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Peptides that mimic the amino-terminal end of the rabies virus phosphoprotein have antiviral activity.

Abstract : We wanted to develop a therapeutic approach against rabies disease by targeting the lyssavirus transcription/replication complex. Because this complex (nucleoprotein N-RNA template processed by the L polymerase and its cofactor, the phosphoprotein P) is similar to that of other negative-strand RNA viruses, we aimed to design broad-spectrum antiviral drugs that could be used as a complement to postexposure vaccination and immunotherapy. Recent progress in understanding the structure/function of the rabies virus P, N, and L proteins predicts that the amino-terminal end of P is an excellent target for destabilizing the replication complex because it interacts with both L (for positioning onto the N-RNA template) and N (for keeping N soluble, as needed for viral RNA encapsidation). Thus, peptides mimicking various lengths of the amino-terminal end of P have been evaluated, as follows: (i) for binding properties to the N-P-L partners by the two-hybrid method; (ii) for their capacity to inhibit the transcription/replication of a rabies virus minigenome encoding luciferase in BHK-21-T7 cells; and (iii) for their capacity to inhibit rabies virus infection of BHK-21-T7 cells and of two derivatives of the neuronal SK-N-SH cell line. Peptides P60 and P57 (the first 60 and first 57 NH2 residues of P, respectively) exhibited a rapid, strong, and long-lasting inhibitory potential on luciferase expression (>95% from 24 h to 55 h). P42 was less efficient in its inhibition level (75% for 18 to 30 h) and duration (40% after 48 h). The most promising peptides were synthesized in tandem with the Tat sequence, allowing cell penetration. Their inhibitory effects were observed on BHK-21-T7 cells infected with rabies virus and Lagos bat virus but not with vesicular stomatitis virus. In neuronal cells, a significant inhibition of both nucleocapsid inclusions and rabies virus release was observed.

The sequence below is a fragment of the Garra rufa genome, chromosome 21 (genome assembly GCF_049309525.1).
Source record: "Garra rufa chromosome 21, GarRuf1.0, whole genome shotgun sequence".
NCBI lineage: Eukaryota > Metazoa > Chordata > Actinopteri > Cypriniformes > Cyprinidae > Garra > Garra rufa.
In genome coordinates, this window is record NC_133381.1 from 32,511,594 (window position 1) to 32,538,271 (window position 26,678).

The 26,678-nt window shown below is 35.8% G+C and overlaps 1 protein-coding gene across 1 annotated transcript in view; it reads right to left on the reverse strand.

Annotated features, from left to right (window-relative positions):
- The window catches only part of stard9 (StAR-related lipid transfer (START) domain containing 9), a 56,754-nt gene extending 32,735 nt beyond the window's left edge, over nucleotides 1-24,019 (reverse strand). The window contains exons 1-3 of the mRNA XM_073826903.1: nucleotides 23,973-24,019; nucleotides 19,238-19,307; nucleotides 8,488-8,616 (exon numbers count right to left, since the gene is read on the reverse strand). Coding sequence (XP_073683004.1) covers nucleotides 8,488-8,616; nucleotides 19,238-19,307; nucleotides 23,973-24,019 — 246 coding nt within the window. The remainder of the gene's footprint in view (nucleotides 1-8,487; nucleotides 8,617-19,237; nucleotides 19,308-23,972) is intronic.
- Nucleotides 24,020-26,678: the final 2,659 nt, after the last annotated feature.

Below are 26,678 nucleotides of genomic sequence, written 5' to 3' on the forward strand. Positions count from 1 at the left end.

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Submitted on : Wednesday, February 10, 2010 - 11:24:47 AM
Last modification on : Friday, June 5, 2020 - 5:58:02 AM

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Guillaume Castel, Mohamed Chtéoui, Grégory Caignard, Christophe Préhaud, Stéphanie Méhouas, et al.. Peptides that mimic the amino-terminal end of the rabies virus phosphoprotein have antiviral activity.. Journal of Virology, American Society for Microbiology, 2009, 83 (20), pp.10808-20. ⟨10.1128/JVI.00977-09⟩. ⟨pasteur-00455366⟩

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